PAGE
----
Meet Hired in NY: The App That Staffs your Startup and Winners of NYC BigApps


Category: Best Jobs and Economic Mobility App

Award: $10,000


Today we speak with Jeff Novich of Hired in NY, a mobile app that is changing the startup job search process.


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Tell us about the app.

You’ve heard of MappedinNY and MadeinNY. Hired in NY is a mobile web app that makes it easy to discover, connect and apply to thousands of jobs at 2,000 New York-based startups and small companies. Hired In NY manages a user’s job search through an intelligent, customized to-do list and helps them find the right job. Built on top of the same data set as the popular “Made in NY” site, Hired in NY also provides a new, rich API with many new pieces of information about each startup and the jobs available, making it easier to browse jobs and have the best information possible to ensure an application stands out.

Many job-seekers often think the best way to find a job is to click “apply” a lot. The reality is, companies that are hiring their 5th or 50th employee are looking for someone who is passionate about what the company does, comes into the interview prepared with ideas and insights, and fits well into the company culture.

Hired in NY is a checklist that turns even the most inexperienced job-seeker into a highly engaged applicant, so when you do apply and get that interview, you’ll be prepared to put your best foot forward. It’s perfect for internships/entry level jobs all the way up to execs.

What market are you attacking and how big is it?

The job market is huge and for startups and smaller companies, the people are everything.  So companies spend a lot of money trying to find the best people.  HiNY solves a big problem for jobseekers who are overwhelmed and not sure how to start looking or how best to prepare.  The employers I’ve spoken with echoed those same concerns, saying that tons of talented candidates will come in for interviews but do poorly because they just didn’t do their homework.  Most job apps are built to ease pain from the employer’s end, and that makes sense because they have the money.  But we think a service that is squarely focused on the jobseeker can gain traction and be valuable for startups and smaller companies trying to attract talent.

What is the business model?

Though we are all excited and are continuing to build the vision, Hired in NY hasn’t yet evolved past the status “fun side project with a group of friends”.  So we’re not taking the business model question too seriously.  (Many of the other Big Apps winners were actual companies operating for a while.)  That said, companies in our database could pay to be featured, which is a pretty standard approach.  Companies could also pay to modify and update their jobs and company data as well as their “company-submitted” to-do items – these are tasks that would be specific to the company or job and would be a way for the company to directly engage with applicants prior to the interview.  This depends on how people use the app and where jobseekers and companies find the most value.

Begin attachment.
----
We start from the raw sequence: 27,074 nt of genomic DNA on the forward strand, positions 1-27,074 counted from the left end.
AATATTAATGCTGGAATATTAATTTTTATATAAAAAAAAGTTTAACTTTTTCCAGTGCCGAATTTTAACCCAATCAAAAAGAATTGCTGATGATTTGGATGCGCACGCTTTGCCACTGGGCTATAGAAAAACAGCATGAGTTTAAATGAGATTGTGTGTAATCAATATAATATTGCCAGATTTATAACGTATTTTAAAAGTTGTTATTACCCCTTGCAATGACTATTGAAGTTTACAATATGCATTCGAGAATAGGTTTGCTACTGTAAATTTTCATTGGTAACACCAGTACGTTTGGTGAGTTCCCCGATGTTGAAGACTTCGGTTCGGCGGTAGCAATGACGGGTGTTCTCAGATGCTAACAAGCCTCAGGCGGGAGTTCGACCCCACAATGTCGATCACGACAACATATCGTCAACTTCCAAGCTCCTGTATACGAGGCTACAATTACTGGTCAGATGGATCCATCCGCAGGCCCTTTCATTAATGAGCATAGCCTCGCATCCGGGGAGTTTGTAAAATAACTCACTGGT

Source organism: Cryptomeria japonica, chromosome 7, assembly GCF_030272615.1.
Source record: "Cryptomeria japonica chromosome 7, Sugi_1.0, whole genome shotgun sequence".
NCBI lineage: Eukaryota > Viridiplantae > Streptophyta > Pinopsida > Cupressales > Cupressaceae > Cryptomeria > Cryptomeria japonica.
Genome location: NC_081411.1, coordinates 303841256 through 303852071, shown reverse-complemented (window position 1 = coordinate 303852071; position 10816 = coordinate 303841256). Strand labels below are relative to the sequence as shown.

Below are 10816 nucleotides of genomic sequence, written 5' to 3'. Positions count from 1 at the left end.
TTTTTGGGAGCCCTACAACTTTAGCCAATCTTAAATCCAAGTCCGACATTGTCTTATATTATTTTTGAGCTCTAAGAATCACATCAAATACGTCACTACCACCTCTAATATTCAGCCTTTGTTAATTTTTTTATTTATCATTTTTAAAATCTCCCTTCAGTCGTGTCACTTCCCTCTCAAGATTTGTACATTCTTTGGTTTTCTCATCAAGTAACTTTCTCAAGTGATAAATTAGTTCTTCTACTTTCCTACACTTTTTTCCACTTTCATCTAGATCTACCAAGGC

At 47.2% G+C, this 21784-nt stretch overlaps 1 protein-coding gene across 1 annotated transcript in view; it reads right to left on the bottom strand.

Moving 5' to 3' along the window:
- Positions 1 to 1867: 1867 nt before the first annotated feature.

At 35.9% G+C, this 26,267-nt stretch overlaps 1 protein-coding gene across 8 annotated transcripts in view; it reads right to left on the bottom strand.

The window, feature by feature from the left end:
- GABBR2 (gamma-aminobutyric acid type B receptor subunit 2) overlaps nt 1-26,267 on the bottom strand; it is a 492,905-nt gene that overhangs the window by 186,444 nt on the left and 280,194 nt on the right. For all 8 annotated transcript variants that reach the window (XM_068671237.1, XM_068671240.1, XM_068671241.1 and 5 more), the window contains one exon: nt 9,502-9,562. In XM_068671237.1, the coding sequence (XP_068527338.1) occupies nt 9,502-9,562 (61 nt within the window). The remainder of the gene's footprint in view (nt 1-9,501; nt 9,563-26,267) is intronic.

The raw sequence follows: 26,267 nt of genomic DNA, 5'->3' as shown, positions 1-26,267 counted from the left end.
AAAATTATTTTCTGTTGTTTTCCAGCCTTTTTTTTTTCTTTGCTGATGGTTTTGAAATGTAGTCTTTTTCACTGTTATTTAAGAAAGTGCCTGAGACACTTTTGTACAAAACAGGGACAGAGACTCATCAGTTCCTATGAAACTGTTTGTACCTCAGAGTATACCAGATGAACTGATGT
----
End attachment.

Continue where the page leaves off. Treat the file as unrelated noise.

Tell us about your experience with the NYC BigApps Contest.

We got to meet Mayor Bloomberg, which was awesome!  (He and I have a bit of history: I majored in physics at Johns Hopkins – his alma mater – and most of my classes were in an imposing building called “Bloomberg”.)  I’ve followed the Big Apps competition since it began, so I’m familiar with how it works and the data sets involved.  But I think this year the data sets, categories, problem briefs and APIs were more comprehensive than ever before – by a healthy margin – so it gave the teams a lot to work with.  It was great that they had a lot of Meetups beforehand so participants could learn more about the problems their apps were meant to solve.  Also, the city hosted hackathons for some of the categories, which is a fantastic way to further promote the mission and motivate teams to buckle down and build.

Why did you choose NYC over other locations to launch your app?

The Big Apps competition, of course, was part of the motivation.  We picked NYC because we all live and work here and recognize how tremendous the NY startup community is and how quickly it’s growing.  With all the growth, particularly in the 2,000 or so startups/tech companies listed in the dataset we used, there are thousands of jobs and opportunities available.  So connecting job seekers with those opportunities (as opposed to bigger, faceless companies that most other job websites focus on) is a natural place to start.

Learn more about NYC Big Apps.

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About the author: AlleyWatch

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